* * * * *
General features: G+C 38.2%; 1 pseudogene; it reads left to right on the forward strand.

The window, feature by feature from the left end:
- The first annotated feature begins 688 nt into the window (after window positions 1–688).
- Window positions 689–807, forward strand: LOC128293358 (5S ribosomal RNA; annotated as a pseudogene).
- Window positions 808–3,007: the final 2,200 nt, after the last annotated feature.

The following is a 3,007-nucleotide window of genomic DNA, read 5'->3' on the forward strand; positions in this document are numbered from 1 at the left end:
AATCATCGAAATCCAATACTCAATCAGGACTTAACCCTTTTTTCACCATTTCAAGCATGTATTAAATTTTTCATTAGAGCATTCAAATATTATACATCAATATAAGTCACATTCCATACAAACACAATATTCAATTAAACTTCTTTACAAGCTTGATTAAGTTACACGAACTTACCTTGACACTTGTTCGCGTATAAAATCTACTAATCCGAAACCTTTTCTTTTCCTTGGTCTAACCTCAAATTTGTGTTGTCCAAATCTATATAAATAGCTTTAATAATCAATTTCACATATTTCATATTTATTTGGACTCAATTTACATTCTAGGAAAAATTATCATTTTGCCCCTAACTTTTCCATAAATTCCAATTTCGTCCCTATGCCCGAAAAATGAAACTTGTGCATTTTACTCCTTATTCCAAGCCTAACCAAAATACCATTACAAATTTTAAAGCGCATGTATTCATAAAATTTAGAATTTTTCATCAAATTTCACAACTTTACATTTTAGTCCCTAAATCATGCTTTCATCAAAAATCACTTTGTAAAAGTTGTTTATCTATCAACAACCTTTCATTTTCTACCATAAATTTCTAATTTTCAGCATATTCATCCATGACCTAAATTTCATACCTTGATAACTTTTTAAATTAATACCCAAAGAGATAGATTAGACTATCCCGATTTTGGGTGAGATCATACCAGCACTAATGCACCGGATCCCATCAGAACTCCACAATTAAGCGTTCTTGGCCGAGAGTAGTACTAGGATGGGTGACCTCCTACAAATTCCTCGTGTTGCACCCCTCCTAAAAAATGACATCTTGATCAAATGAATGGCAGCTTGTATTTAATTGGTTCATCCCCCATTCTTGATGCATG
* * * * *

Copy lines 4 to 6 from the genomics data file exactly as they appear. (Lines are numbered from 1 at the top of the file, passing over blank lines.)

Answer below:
- Window positions 689–807, forward strand: LOC128293358 (5S ribosomal RNA; annotated as a pseudogene).
- Window positions 808–3,007: the final 2,200 nt, after the last annotated feature.

The following is a 3,007-nucleotide window of genomic DNA, read 5'->3' on the forward strand; positions in this document are numbered from 1 at the left end: